Mobile broadband prices to jump

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Consumers could soon see the end of ‘cheap’ mobile broadband tariffs, according to broadband comparison website Broadband Genie.

Analysts predict changes in mobile broadband pricing within the next year.

Broadband Genie said casual users could  benefit from upcoming changes as mobile broadband providers look set to adopt a ‘pay for what you use’ approach.

Two new reports from analysts Omnitele and Strand Consult conclude the cost of rolling out and maintaining mobile broadband technology means the current business model is unsustainable.

Broadband Genie editor Chris Marling said: “UK broadband providers are no mugs; prices are currently low as companies fight for numbers in a growing market, but they realise the situation isn’t sustainable and will be looking to change packages and turn a profit in the near future.

“Raising prices for heavy users, who are typically early adopters to new technology, makes financial sense. This will leave more leeway in prices to attract those casual, mainstream users who may still need some convincing.”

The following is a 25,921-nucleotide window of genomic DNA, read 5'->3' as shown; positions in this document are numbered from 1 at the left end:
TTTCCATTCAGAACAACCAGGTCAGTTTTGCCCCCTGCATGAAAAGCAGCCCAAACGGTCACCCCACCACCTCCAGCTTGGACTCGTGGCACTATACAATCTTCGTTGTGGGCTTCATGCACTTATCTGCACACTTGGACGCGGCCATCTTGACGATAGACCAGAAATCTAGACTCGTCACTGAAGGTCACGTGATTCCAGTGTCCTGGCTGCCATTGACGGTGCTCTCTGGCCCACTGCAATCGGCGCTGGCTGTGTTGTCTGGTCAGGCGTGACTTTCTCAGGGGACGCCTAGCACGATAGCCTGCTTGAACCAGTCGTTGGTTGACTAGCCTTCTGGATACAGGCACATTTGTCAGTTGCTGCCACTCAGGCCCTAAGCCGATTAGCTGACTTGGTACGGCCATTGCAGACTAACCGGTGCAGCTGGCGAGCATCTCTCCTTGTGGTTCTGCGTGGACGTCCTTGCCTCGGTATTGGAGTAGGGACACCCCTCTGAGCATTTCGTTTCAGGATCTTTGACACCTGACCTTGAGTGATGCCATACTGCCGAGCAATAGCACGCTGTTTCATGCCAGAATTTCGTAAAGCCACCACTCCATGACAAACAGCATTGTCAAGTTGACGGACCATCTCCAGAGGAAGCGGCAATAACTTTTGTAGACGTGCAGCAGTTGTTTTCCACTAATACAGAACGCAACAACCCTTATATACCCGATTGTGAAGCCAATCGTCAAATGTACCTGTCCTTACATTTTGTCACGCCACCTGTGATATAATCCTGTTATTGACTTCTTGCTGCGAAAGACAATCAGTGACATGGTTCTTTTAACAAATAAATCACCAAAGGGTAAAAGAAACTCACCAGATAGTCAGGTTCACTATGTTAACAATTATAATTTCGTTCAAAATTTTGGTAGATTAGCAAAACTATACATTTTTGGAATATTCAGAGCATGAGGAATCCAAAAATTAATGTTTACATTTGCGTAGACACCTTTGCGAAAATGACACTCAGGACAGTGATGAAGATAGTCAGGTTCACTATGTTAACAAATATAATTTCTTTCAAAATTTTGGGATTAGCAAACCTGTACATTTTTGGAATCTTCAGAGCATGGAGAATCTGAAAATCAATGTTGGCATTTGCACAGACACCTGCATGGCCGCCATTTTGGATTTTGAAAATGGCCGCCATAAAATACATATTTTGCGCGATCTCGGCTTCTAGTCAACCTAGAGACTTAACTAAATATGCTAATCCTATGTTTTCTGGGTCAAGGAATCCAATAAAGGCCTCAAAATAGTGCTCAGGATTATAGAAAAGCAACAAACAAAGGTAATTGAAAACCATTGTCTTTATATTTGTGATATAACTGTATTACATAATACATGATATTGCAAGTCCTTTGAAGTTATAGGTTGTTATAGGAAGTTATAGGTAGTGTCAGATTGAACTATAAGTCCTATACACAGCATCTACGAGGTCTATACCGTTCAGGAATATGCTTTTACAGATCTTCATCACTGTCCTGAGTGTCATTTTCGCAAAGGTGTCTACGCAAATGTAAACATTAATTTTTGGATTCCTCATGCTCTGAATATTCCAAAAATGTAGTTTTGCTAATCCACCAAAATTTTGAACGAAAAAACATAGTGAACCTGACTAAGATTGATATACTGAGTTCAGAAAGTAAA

He went on: “While mobile broadband is becoming more and more popular, defying the credit crunch against the odds, there has been a recent downturn in voice revenues – and so lower profits for mobile providers. As this trend is likely to continue, it could well be bad news for your mobile broadband bills as early as next year.”

Antonios Drossos, vice president of Omnitele’s business consulting unit, said that “controlling busy hour traffic of heavy users” and “adjusting retail pricing” were two of the most straightforward options networks would take.

Strand Consult chief executive John Strand said: “Part of the service that is free on fixed-line home internet will cost money. We expect mobile broadband operators will launch mobile broadband products which cannot be used with VoIP and peer-to-peer file downloading services. However, the connection will be cheap and far below what we pay for home broadband.”

Marling added: “This could then have implications for fixed-line broadband providers, who may also have to rethink how they price their packages. Those customers who download a lot of content will probably have to pay for it, while less bandwidth intensive consumers may see prices fall.”

Strand concluded: “You will see this pricing change in a number of European countries this year. I expect it will happen in the UK by Q1 2010. These price developments on the mobile broadband market will put pressure on home broadband providers, as a lot of customers will disregard fixed-line for a mobile solution.”

 

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